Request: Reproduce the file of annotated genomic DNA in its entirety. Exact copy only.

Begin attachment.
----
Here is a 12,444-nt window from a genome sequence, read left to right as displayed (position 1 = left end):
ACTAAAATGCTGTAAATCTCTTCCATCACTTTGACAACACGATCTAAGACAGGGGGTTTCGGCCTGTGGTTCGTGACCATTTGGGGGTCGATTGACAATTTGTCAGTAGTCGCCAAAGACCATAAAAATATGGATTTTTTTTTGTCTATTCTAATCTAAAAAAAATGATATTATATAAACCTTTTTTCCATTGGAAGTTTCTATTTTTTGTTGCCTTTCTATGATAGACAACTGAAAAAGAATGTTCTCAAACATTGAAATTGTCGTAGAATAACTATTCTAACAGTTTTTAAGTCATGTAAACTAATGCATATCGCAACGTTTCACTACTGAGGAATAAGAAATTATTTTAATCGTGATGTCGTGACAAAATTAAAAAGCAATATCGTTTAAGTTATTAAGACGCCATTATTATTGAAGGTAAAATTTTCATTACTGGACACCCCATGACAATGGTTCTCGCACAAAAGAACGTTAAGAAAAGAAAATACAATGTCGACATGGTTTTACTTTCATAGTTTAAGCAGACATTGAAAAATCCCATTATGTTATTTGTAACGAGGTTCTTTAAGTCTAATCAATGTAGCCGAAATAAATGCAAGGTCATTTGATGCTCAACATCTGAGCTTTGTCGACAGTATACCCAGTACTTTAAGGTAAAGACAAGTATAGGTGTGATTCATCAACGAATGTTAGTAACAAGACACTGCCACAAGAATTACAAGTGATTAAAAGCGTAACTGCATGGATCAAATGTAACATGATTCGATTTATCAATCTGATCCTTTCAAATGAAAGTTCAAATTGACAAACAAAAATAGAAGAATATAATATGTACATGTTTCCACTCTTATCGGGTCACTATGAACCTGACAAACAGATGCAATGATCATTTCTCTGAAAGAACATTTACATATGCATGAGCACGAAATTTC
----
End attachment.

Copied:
Here is a 12,444-nt window from a genome sequence, read left to right as displayed (position 1 = left end):
ACTAAAATGCTGTAAATCTCTTCCATCACTTTGACAACACGATCTAAGACAGGGGGTTTCGGCCTGTGGTTCGTGACCATTTGGGGGTCGATTGACAATTTGTCAGTAGTCGCCAAAGACCATAAAAATATGGATTTTTTTTTGTCTATTCTAATCTAAAAAAAATGATATTATATAAACCTTTTTTCCATTGGAAGTTTCTATTTTTTGTTGCCTTTCTATGATAGACAACTGAAAAAGAATGTTCTCAAACATTGAAATTGTCGTAGAATAACTATTCTAACAGTTTTTAAGTCATGTAAACTAATGCATATCGCAACGTTTCACTACTGAGGAATAAGAAATTATTTTAATCGTGATGTCGTGACAAAATTAAAAAGCAATATCGTTTAAGTTATTAAGACGCCATTATTATTGAAGGTAAAATTTTCATTACTGGACACCCCATGACAATGGTTCTCGCACAAAAGAACGTTAAGAAAAGAAAATACAATGTCGACATGGTTTTACTTTCATAGTTTAAGCAGACATTGAAAAATCCCATTATGTTATTTGTAACGAGGTTCTTTAAGTCTAATCAATGTAGCCGAAATAAATGCAAGGTCATTTGATGCTCAACATCTGAGCTTTGTCGACAGTATACCCAGTACTTTAAGGTAAAGACAAGTATAGGTGTGATTCATCAACGAATGTTAGTAACAAGACACTGCCACAAGAATTACAAGTGATTAAAAGCGTAACTGCATGGATCAAATGTAACATGATTCGATTTATCAATCTGATCCTTTCAAATGAAAGTTCAAATTGACAAACAAAAATAGAAGAATATAATATGTACATGTTTCCACTCTTATCGGGTCACTATGAACCTGACAAACAGATGCAATGATCATTTCTCTGAAAGAACATTTACATATGCATGAGCACGAAATTTC